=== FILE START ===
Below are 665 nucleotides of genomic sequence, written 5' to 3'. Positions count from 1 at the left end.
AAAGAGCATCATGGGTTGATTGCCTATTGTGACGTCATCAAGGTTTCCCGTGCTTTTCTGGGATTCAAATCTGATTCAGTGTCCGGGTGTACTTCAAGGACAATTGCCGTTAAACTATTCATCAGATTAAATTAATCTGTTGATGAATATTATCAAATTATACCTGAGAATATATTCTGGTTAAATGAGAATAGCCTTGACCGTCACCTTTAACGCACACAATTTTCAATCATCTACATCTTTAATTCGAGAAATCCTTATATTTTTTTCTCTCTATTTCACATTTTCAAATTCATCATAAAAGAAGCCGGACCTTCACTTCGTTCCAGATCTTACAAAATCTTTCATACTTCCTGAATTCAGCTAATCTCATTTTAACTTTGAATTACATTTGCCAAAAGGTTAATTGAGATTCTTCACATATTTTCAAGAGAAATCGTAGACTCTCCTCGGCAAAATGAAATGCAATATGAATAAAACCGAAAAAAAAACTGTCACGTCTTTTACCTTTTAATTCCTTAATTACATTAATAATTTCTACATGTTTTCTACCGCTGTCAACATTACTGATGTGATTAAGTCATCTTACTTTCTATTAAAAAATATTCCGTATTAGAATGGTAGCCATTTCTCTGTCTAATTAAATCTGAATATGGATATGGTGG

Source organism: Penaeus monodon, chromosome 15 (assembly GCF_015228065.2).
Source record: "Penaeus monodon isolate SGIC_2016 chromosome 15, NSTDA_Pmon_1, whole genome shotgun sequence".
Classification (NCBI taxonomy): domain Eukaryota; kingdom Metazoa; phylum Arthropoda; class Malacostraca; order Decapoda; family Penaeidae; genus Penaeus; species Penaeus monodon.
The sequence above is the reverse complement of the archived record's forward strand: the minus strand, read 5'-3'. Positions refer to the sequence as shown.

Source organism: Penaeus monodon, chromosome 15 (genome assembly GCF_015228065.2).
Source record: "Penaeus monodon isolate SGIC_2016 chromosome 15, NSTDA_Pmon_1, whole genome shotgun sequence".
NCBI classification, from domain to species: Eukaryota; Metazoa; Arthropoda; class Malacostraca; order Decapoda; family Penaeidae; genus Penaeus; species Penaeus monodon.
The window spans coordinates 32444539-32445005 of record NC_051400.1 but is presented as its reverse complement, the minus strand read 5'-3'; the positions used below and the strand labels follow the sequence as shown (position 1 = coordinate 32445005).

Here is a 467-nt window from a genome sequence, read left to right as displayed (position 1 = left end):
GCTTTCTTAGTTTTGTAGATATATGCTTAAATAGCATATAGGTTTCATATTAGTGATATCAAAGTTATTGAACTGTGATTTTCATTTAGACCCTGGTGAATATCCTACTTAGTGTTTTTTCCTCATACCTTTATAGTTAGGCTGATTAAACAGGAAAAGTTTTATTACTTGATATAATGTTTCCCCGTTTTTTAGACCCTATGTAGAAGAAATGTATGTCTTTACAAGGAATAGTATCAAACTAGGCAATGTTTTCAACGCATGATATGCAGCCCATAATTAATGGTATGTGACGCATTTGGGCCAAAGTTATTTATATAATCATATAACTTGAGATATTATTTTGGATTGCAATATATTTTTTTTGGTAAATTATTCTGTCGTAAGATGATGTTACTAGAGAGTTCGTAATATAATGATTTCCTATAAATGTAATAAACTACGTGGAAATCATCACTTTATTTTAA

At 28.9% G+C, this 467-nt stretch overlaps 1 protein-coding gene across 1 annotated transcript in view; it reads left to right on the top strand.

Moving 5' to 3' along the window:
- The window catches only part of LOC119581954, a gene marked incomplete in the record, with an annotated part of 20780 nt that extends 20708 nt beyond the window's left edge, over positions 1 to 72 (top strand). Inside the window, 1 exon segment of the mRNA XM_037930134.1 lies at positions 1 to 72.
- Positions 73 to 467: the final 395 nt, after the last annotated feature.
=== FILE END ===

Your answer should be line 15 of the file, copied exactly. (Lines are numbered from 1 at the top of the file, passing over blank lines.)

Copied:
- The window catches only part of LOC119581954, a gene marked incomplete in the record, with an annotated part of 20780 nt that extends 20708 nt beyond the window's left edge, over positions 1 to 72 (top strand). Inside the window, 1 exon segment of the mRNA XM_037930134.1 lies at positions 1 to 72.